Russian air strikes in Syria: US-led coalition urges Vladimir Putin's forces to 'immediately cease attacks on opposition and civilians'

Russian officials dismissed reports of civilian casualties as 'information warfare' and insisted strikes are targeting extremists

The US, Britain and members of the international coalition bombing Isis have urged Russia to stop attacking the Syrian opposition and expressed “deep concern” over its intervention.

A joint statement listed attacks by Vladimir Putin’s air force in Hama, Homs and Idlib provinces that “led to civilian casualties” and did not target Isis.

“These military actions constitute a further escalation and will only fuel more extremism and radicalisation,” it continued.

“We call on the Russian Federation to immediately cease its attacks on the Syrian opposition and civilians and to focus its efforts on fighting Isis.”

The call from the governments of France, Germany, Qatar, Saudi Arabia, Turkey, the UK and US follows persistent claims that many of Russia’s air strikes have hit Syrian rebels and civilians since the start of its campaign on Wednesday.

Mr Putin dismissed reports of civilian casualties yesterday and accused critics of engaging in “information warfare”, while restating his commitment to fighting terrorism.

But his official spokesperson did seem to shift the Kremlin’s position on Thursday, telling journalists that Russian forces were targeting a list of “well-known organisations” chosen in co-ordination with the Syrian regime.

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The aftermath of an airstrike in Talbiseh, Syria

Previous statements and speeches had focused specifically on Isis and the change did nothing to reassure observers concerned that Russia could hit all opponents of its controversial ally, Bashar al-Assad, including moderate rebels once backed by the US.

Following reports that Free Syrian Army members had been bombed, US Senator John McCain claimed he could “absolutely confirm” that fighters who had been armed and trained by the CIA were among those targeted.

As Russia planned more air strikes today, Mr Putin met Francois Hollande in Paris to overcome tension over military operations.

A summit with the French President was originally scheduled to concern only the Ukrainian conflict but a senior diplomat said the two leaders discussed the potential for political transition in Syria, Russia’s intervention and ensuring its operations did not conflict with the US-led coalition.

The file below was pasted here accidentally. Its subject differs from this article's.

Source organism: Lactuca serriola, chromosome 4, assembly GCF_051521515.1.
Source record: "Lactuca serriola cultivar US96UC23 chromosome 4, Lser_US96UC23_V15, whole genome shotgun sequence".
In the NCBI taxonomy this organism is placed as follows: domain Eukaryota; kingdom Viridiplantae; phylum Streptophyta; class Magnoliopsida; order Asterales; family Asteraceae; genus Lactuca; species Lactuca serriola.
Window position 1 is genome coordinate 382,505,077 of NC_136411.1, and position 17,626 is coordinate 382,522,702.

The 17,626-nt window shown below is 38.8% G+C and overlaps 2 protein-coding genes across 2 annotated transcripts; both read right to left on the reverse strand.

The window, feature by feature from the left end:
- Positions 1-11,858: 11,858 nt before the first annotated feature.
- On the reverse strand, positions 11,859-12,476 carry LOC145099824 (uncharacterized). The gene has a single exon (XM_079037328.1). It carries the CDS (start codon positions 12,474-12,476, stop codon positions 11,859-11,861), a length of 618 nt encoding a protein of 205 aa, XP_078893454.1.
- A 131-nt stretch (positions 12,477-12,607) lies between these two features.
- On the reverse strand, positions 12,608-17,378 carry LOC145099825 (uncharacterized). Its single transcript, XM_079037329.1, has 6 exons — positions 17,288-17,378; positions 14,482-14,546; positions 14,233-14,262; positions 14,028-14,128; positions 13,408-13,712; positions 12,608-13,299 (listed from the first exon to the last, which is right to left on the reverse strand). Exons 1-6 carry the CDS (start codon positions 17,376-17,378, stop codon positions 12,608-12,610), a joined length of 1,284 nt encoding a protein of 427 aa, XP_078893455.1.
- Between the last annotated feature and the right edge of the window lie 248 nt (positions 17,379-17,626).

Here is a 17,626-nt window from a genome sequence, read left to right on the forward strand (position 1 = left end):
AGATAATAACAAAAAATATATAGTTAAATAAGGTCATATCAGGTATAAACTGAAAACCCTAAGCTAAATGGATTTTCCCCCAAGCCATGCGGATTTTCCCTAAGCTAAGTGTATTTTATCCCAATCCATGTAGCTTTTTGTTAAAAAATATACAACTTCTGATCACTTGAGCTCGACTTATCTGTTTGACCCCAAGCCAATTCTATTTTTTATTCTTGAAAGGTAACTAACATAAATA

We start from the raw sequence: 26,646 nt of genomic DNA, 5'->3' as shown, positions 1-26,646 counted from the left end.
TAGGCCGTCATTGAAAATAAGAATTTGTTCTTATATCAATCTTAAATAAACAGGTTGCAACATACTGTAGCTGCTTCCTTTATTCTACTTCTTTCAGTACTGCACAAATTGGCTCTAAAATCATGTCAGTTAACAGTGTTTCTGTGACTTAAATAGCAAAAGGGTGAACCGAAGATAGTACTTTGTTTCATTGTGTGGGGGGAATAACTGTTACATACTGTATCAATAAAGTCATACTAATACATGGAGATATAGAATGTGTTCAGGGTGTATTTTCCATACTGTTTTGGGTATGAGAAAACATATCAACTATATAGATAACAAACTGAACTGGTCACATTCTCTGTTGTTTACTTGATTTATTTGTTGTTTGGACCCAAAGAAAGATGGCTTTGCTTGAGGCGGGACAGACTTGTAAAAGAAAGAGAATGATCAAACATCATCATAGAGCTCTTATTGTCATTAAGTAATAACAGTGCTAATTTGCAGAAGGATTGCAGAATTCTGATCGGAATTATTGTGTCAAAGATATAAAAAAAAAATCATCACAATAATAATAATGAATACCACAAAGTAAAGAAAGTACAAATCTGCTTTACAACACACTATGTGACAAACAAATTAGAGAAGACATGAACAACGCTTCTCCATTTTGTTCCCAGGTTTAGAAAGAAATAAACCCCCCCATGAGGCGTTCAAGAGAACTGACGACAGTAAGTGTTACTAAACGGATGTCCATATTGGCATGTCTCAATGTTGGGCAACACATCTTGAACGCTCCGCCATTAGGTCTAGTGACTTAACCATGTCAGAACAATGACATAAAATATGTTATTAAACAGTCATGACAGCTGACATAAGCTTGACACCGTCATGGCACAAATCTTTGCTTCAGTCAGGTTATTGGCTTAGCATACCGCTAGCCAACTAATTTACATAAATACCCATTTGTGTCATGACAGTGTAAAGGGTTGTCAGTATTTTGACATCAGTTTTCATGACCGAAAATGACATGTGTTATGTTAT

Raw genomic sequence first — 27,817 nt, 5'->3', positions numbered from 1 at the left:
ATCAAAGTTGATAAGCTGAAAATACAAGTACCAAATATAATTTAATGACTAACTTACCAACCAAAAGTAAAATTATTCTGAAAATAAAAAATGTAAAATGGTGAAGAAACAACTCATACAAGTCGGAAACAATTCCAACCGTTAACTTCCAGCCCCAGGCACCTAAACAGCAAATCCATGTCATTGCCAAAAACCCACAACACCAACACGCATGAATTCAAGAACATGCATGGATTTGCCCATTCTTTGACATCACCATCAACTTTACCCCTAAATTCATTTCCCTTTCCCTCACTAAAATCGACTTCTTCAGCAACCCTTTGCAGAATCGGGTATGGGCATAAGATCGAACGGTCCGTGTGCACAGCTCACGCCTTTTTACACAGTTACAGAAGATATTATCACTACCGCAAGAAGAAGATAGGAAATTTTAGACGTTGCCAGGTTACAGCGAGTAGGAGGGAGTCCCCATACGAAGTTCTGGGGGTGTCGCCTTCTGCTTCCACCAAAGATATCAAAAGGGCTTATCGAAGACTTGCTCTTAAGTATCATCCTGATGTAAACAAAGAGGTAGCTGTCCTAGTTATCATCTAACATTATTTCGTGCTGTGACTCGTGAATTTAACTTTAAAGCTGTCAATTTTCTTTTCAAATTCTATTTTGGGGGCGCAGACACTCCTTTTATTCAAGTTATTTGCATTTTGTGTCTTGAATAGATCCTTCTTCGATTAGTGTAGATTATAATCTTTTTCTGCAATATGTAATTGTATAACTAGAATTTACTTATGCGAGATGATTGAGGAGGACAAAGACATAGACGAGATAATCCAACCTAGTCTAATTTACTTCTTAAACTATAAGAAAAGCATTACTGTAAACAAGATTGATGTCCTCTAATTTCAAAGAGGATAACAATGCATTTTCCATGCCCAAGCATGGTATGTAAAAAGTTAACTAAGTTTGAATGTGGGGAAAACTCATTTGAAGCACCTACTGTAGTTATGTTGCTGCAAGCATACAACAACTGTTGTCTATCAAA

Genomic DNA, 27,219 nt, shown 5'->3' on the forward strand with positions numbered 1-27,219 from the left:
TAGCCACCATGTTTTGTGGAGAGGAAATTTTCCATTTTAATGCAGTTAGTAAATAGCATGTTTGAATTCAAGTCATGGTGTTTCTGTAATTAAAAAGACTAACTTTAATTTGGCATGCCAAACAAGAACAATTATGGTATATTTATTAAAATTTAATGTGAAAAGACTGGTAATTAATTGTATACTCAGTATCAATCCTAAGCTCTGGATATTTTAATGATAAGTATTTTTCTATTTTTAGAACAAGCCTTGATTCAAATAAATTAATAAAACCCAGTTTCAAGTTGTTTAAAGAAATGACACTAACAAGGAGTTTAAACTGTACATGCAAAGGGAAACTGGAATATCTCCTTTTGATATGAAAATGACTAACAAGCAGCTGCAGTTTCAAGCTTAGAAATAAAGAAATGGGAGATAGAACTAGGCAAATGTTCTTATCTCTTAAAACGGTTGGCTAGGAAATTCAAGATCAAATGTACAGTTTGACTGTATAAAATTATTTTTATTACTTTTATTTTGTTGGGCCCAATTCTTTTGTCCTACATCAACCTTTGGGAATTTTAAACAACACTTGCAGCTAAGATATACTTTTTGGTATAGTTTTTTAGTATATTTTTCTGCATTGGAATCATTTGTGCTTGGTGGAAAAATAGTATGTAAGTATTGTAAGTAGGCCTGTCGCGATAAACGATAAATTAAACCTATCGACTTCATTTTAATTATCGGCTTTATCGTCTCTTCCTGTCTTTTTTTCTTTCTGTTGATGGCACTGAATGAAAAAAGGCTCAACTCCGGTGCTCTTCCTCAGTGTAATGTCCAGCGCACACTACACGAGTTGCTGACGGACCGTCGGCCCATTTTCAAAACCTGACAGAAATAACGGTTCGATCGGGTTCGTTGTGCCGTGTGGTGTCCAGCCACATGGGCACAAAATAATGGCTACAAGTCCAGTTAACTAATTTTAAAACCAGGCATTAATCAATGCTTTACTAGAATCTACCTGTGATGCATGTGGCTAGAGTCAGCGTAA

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Vladimir Putin met with Francois Hollande for a summit over the Ukraine crisis, where they also discussed Syria

The two groups are not officially “co-ordinating” their airstrikes but inform each other to avoid problems, the official said. 

Mr Putin was also due to meet with the German Chancellor, Angela Merkel, to discuss the Ukraine crisis, although Syria was once again expected to be on the agenda.

Meanwhile, the Pentagon confirmed its representatives had spoken to Russian officials to avoid conflict over possible attacks on groups backed by the US.

The defence ministry on Moscow said it had carried out 18 strikes by this morning, including 10 on seven separate sites overnight.

Raqqa, the capital of the so-called Islamic State in Syria, was hit by a drone strike and militants cancelled Friday prayers over fears of further bombing, the UK-based Syrian Observatory for Human Rights reported. 

Isis territory was also hit by Russian strikes in the town of al-Qaryatain, in Homs, activists said.

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Russia is a key ally of Bashar al-Assad’s regime

The Russian Defence Ministry said today that the the latest wave of attacks targeted only Isis and destroyed a command post near Daret Azzeh, in Aleppo, and wiped out bunkers and weapons stores near Maaret al-Numan in Idlib.

The jets appeared to be primarily bombing central and north-western Syria, which are particularly strategic for President Assad’s regime, lying along major motorways linking government strongholds from Damascus to the coast.

Alexei Pushkov, the head of a Russian parliament foreign affairs committee, told French media that air strikes would intensify but that the operation would end as soon as possible.

“There is always a risk of being bogged down but in Moscow, we are talking about an operation of three to four months,” he added.

Additional reporting by agencies

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